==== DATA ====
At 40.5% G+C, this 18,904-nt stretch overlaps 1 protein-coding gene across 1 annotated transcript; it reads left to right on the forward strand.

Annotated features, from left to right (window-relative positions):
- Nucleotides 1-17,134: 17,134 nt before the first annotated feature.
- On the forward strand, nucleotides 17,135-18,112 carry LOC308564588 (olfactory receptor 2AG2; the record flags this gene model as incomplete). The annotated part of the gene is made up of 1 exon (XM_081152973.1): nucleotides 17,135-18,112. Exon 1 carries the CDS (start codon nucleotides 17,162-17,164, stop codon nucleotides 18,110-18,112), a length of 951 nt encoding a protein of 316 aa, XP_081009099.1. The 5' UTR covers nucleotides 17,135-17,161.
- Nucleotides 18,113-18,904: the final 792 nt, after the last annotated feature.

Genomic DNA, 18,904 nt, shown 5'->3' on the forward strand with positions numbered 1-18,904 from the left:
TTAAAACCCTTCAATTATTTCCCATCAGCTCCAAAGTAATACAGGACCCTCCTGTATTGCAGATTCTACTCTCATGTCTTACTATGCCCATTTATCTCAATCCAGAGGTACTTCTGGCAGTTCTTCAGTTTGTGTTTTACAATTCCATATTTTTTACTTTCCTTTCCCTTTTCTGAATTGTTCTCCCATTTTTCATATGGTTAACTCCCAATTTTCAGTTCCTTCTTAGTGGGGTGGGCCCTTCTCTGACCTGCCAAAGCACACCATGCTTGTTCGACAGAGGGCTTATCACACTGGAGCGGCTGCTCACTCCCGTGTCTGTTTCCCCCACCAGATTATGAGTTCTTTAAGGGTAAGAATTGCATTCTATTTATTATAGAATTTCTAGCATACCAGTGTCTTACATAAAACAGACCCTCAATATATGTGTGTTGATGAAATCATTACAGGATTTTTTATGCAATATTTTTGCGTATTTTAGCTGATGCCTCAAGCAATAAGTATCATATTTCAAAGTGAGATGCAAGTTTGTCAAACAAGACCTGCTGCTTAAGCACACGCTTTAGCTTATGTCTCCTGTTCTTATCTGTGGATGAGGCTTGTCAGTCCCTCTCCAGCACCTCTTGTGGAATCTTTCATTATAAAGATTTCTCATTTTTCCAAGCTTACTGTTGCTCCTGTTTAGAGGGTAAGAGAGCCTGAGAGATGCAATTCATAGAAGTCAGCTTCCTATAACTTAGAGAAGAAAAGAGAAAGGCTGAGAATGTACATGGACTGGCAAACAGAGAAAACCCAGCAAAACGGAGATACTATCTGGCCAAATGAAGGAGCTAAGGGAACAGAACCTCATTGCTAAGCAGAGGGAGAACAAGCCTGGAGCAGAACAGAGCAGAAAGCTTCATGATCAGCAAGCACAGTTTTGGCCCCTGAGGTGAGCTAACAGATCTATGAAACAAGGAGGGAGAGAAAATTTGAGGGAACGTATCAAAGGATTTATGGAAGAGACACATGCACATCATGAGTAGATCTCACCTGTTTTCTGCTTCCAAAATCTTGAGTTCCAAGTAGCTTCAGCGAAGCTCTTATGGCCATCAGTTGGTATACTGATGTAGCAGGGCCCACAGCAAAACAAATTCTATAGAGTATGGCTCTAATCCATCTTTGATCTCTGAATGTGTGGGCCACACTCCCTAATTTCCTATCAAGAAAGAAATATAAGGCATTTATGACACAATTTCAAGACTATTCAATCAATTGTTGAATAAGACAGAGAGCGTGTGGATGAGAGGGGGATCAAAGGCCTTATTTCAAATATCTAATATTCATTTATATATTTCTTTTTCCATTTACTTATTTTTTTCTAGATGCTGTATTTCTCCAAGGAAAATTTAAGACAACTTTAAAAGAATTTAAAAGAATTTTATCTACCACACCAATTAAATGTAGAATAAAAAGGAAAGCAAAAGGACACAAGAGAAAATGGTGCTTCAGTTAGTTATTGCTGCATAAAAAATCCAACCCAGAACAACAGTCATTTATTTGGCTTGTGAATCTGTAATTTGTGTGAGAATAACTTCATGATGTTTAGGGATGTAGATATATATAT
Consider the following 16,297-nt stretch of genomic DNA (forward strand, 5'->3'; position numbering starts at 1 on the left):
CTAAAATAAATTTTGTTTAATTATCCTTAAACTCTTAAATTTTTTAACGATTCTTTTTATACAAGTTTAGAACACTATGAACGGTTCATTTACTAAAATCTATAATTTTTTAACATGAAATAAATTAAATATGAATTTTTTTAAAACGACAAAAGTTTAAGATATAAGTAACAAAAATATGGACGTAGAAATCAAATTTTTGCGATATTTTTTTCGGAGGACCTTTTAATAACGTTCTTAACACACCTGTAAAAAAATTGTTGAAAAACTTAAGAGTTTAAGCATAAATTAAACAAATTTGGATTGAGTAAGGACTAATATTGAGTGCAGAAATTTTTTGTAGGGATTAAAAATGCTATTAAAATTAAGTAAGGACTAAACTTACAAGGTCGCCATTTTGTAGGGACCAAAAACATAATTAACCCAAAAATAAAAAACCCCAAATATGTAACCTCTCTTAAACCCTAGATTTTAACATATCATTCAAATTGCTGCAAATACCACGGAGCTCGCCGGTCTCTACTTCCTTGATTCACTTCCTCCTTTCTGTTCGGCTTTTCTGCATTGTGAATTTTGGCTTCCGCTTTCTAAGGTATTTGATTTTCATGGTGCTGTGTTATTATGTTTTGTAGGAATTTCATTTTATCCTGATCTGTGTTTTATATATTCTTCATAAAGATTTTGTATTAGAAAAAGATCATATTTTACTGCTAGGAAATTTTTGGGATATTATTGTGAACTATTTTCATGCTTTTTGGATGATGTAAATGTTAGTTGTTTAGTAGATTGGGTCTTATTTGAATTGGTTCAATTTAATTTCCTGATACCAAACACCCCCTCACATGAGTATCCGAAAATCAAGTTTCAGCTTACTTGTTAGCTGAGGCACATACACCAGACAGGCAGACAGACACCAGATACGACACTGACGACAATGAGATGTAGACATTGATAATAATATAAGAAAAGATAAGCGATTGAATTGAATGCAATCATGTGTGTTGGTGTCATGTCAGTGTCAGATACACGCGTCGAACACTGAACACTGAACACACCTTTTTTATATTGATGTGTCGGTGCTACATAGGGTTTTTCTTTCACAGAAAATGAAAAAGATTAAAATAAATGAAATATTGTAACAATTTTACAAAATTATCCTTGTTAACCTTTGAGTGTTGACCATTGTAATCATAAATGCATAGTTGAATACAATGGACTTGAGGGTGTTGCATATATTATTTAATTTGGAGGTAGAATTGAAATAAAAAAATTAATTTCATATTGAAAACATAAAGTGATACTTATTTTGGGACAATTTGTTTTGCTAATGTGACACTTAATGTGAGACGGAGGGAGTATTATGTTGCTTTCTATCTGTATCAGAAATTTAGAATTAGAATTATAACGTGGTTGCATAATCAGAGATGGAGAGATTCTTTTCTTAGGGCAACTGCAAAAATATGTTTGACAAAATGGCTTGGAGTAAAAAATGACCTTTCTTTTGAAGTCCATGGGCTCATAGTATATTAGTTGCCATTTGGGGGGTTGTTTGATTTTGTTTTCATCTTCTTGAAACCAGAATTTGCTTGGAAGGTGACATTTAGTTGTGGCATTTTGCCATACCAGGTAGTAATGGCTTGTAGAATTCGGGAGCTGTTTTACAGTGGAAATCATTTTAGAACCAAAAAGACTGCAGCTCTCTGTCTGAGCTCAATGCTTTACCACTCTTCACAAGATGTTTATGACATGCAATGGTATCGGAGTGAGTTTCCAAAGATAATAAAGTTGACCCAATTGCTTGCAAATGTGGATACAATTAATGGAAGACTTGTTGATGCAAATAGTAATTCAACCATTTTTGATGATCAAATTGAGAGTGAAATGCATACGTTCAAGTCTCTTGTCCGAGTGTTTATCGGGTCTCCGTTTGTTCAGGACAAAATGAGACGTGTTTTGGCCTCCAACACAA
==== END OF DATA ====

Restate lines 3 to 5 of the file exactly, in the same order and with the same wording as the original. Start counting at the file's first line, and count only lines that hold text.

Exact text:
- Nucleotides 1-17,134: 17,134 nt before the first annotated feature.
- On the forward strand, nucleotides 17,135-18,112 carry LOC308564588 (olfactory receptor 2AG2; the record flags this gene model as incomplete). The annotated part of the gene is made up of 1 exon (XM_081152973.1): nucleotides 17,135-18,112. Exon 1 carries the CDS (start codon nucleotides 17,162-17,164, stop codon nucleotides 18,110-18,112), a length of 951 nt encoding a protein of 316 aa, XP_081009099.1. The 5' UTR covers nucleotides 17,135-17,161.
- Nucleotides 18,113-18,904: the final 792 nt, after the last annotated feature.